|Wed, Sep 17, 2014 01:36 PM
|Issue of September 10, 2014
May 28, 2014 | 10:44 AM
A website called Wallethub.com recently created a list of the best and worst states for military retirees in honor of Memorial Day. Normally, these type of rankings shouldn't elicit more than a passing glance, but Indiana's place on the list warrants a closer look.
Surprisingly and sadly, Indiana ranked 49th on the list, only ahead of New York and California (the District of Columbia was included for a total of 51).
While some may dismiss it as an inaccurate study, it's still disturbing that our state would rank so inhospitable for veteran retirees.
Do you think Indiana is a good place for military retirees to call home?
The study took into account three aspects of life for military retirees: economic environment, quality of life and health care.
The low quality of life rank maybe shouldn't surprise us, because no one says, "One day when I retire, I'm going to move to Indiana."
One of the main factors for retirees of any profession searching for a place to live is climate. There's probably not many who envys an Indiana climate.
The economic environment rank of 40 is surprising, especially since the latest numbers showed Indiana's unemployment dropped to 5.7 percent, solidly below the national rate of 6.3 percent. The economic environment category took into account state tax on military pension, state and local sales tax, veteran-owned businesses per 1,000 inhabitants, volume of defense department contracts, veteran job opportunities, number of military major bases and installations per 10,000 veterans, housing costs and cost-of-living index.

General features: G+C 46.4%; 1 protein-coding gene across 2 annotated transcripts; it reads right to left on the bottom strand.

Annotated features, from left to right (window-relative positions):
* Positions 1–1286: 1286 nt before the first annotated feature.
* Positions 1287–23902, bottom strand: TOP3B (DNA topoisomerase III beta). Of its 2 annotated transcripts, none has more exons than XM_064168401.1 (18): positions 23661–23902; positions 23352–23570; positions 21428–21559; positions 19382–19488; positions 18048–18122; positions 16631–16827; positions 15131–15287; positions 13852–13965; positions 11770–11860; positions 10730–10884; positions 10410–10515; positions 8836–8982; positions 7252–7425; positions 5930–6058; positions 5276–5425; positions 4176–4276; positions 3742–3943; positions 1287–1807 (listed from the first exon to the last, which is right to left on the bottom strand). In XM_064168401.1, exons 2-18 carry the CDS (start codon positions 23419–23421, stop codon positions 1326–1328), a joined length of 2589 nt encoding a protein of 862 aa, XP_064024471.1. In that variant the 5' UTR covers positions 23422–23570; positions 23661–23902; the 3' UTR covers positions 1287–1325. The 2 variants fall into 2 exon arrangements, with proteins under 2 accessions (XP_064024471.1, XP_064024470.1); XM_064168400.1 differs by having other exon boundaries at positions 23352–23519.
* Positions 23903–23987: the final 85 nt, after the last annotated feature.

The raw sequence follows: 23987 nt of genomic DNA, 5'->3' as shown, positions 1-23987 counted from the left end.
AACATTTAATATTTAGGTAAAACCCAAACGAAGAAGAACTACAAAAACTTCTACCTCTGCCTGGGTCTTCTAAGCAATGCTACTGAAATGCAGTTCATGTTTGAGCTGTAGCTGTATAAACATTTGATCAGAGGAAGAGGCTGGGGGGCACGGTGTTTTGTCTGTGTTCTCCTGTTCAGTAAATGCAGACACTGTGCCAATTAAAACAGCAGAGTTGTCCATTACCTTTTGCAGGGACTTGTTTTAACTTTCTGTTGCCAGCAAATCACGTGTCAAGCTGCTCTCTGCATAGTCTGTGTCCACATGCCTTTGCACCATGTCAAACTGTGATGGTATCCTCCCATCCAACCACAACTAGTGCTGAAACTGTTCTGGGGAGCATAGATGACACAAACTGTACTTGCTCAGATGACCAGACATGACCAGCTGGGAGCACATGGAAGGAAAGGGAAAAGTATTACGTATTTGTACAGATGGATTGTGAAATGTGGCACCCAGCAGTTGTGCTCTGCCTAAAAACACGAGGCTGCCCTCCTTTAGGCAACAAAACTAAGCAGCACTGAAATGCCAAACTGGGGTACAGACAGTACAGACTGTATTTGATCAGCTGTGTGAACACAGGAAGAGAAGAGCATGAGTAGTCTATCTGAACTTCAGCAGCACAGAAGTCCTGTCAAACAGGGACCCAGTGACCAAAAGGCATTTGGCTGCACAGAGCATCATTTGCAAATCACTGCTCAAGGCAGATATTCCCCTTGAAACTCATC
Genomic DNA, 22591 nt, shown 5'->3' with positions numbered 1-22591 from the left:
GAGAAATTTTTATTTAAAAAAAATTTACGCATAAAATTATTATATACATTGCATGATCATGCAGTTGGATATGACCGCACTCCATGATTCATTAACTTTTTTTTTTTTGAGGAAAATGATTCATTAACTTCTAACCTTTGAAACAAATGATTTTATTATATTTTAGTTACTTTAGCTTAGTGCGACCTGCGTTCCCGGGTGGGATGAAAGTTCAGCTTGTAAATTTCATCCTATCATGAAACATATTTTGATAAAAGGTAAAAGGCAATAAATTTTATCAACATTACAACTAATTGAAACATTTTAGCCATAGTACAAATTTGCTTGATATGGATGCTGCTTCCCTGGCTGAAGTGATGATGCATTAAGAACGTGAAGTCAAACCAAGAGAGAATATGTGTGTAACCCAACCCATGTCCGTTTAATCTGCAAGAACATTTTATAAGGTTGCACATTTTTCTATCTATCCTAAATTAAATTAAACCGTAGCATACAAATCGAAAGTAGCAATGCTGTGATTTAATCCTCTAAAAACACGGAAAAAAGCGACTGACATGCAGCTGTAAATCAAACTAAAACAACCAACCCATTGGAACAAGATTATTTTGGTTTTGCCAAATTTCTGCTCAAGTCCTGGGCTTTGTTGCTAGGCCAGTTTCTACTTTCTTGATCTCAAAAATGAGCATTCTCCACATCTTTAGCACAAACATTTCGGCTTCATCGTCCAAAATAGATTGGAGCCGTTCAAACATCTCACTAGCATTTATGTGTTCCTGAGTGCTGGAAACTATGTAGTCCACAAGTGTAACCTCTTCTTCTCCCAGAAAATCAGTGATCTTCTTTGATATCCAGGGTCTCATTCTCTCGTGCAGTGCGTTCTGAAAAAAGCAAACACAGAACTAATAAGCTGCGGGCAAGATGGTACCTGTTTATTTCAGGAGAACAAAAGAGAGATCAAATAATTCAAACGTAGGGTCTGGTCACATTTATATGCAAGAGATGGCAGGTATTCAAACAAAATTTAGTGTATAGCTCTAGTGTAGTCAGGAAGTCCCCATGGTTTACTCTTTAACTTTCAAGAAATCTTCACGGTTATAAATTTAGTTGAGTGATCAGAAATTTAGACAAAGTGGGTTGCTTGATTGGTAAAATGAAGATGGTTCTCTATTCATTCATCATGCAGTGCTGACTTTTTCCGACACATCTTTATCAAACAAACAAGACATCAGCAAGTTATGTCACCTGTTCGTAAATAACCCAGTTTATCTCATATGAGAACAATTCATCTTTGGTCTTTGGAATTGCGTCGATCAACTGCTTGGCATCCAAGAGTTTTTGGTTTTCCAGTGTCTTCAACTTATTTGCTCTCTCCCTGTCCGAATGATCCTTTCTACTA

The Hoosier state should be able to improve at least a couple of those, and the health care rank of 41 needs to be improved upon as well.
The health care ranking takes into account the number of V.A. health facilities per number of veterans, the number of federal, state and local hospitals per 100,000 inhabitants, the number of physicians per 1,000 inhabitants and emotional health.
The numbers aren't skewed because so few veterans live in the state. The lowest number of veterans per 100 inhabitants by state are Utah, the District of Columbia, New Jersey, California and New York.
Neighboring states Kentucky (39), Illinois (47), Ohio (36) and Michigan (45) didn't score too strongly either.
The top five best states for military retirees are Wyoming, New Hampshire, Montana, South Dakota and Nebraska.
The average retirement age for military officers is 45 and for enlisted personnel it is even younger, at 41, according to the Congressional Research Service, meaning most are still in the civilian job market.
For more information about the study, visit wallethub.com.
Indiana needs to do more for its veterans, so the next time a list such as this is published, it won't be embarrassingly at the bottom of the page.